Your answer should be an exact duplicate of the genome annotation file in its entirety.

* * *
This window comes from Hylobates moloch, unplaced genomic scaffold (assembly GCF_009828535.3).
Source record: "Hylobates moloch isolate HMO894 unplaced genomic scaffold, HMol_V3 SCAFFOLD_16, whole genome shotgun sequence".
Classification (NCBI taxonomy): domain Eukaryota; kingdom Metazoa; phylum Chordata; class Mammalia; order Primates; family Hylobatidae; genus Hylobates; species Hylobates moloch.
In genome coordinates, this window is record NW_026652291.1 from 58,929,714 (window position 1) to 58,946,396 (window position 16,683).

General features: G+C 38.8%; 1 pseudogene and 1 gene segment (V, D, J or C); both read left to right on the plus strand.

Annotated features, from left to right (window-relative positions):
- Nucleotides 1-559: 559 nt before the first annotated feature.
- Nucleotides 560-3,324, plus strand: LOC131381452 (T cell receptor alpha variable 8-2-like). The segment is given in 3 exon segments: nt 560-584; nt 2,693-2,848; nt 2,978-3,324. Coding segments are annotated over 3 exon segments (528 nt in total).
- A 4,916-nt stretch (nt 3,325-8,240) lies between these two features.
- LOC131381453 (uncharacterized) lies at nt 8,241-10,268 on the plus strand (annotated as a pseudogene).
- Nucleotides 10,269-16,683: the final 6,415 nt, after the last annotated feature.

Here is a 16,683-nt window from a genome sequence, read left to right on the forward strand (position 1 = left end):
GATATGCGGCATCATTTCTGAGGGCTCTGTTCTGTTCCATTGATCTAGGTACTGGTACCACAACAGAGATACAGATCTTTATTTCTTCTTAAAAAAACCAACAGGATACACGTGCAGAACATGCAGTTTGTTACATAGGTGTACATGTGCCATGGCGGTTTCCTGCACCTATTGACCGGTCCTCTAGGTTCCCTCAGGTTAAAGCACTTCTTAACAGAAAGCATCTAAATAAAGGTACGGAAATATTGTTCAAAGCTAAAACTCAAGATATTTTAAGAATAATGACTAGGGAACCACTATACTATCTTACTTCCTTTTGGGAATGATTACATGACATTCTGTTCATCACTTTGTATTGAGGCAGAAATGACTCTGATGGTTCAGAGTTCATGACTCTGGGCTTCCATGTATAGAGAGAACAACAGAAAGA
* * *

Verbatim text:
This window comes from Hylobates moloch, unplaced genomic scaffold (assembly GCF_009828535.3).
Source record: "Hylobates moloch isolate HMO894 unplaced genomic scaffold, HMol_V3 SCAFFOLD_16, whole genome shotgun sequence".
Classification (NCBI taxonomy): domain Eukaryota; kingdom Metazoa; phylum Chordata; class Mammalia; order Primates; family Hylobatidae; genus Hylobates; species Hylobates moloch.
In genome coordinates, this window is record NW_026652291.1 from 58,929,714 (window position 1) to 58,946,396 (window position 16,683).

General features: G+C 38.8%; 1 pseudogene and 1 gene segment (V, D, J or C); both read left to right on the plus strand.

Annotated features, from left to right (window-relative positions):
- Nucleotides 1-559: 559 nt before the first annotated feature.
- Nucleotides 560-3,324, plus strand: LOC131381452 (T cell receptor alpha variable 8-2-like). The segment is given in 3 exon segments: nt 560-584; nt 2,693-2,848; nt 2,978-3,324. Coding segments are annotated over 3 exon segments (528 nt in total).
- A 4,916-nt stretch (nt 3,325-8,240) lies between these two features.
- LOC131381453 (uncharacterized) lies at nt 8,241-10,268 on the plus strand (annotated as a pseudogene).
- Nucleotides 10,269-16,683: the final 6,415 nt, after the last annotated feature.

Here is a 16,683-nt window from a genome sequence, read left to right on the forward strand (position 1 = left end):
GATATGCGGCATCATTTCTGAGGGCTCTGTTCTGTTCCATTGATCTAGGTACTGGTACCACAACAGAGATACAGATCTTTATTTCTTCTTAAAAAAACCAACAGGATACACGTGCAGAACATGCAGTTTGTTACATAGGTGTACATGTGCCATGGCGGTTTCCTGCACCTATTGACCGGTCCTCTAGGTTCCCTCAGGTTAAAGCACTTCTTAACAGAAAGCATCTAAATAAAGGTACGGAAATATTGTTCAAAGCTAAAACTCAAGATATTTTAAGAATAATGACTAGGGAACCACTATACTATCTTACTTCCTTTTGGGAATGATTACATGACATTCTGTTCATCACTTTGTATTGAGGCAGAAATGACTCTGATGGTTCAGAGTTCATGACTCTGGGCTTCCATGTATAGAGAGAACAACAGAAAGA